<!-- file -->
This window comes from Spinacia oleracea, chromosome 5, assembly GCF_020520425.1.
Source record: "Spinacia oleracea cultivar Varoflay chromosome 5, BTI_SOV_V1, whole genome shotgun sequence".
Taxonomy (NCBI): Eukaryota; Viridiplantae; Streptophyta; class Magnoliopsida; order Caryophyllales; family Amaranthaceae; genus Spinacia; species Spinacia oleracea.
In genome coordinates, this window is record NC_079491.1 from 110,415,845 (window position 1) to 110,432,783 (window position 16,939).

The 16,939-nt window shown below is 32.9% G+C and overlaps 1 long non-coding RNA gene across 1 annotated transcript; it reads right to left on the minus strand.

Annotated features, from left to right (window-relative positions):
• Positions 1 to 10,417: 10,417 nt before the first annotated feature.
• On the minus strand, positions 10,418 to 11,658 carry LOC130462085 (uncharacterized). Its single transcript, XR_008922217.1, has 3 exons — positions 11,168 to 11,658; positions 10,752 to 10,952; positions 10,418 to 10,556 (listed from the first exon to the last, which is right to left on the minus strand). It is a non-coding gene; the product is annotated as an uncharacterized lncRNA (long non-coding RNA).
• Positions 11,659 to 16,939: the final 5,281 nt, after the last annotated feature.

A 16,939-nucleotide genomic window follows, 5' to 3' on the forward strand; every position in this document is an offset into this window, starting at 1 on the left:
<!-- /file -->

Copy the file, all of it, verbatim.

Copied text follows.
This window comes from Spinacia oleracea, chromosome 5, assembly GCF_020520425.1.
Source record: "Spinacia oleracea cultivar Varoflay chromosome 5, BTI_SOV_V1, whole genome shotgun sequence".
Taxonomy (NCBI): Eukaryota; Viridiplantae; Streptophyta; class Magnoliopsida; order Caryophyllales; family Amaranthaceae; genus Spinacia; species Spinacia oleracea.
In genome coordinates, this window is record NC_079491.1 from 110,415,845 (window position 1) to 110,432,783 (window position 16,939).

The 16,939-nt window shown below is 32.9% G+C and overlaps 1 long non-coding RNA gene across 1 annotated transcript; it reads right to left on the minus strand.

Annotated features, from left to right (window-relative positions):
• Positions 1 to 10,417: 10,417 nt before the first annotated feature.
• On the minus strand, positions 10,418 to 11,658 carry LOC130462085 (uncharacterized). Its single transcript, XR_008922217.1, has 3 exons — positions 11,168 to 11,658; positions 10,752 to 10,952; positions 10,418 to 10,556 (listed from the first exon to the last, which is right to left on the minus strand). It is a non-coding gene; the product is annotated as an uncharacterized lncRNA (long non-coding RNA).
• Positions 11,659 to 16,939: the final 5,281 nt, after the last annotated feature.

A 16,939-nucleotide genomic window follows, 5' to 3' on the forward strand; every position in this document is an offset into this window, starting at 1 on the left: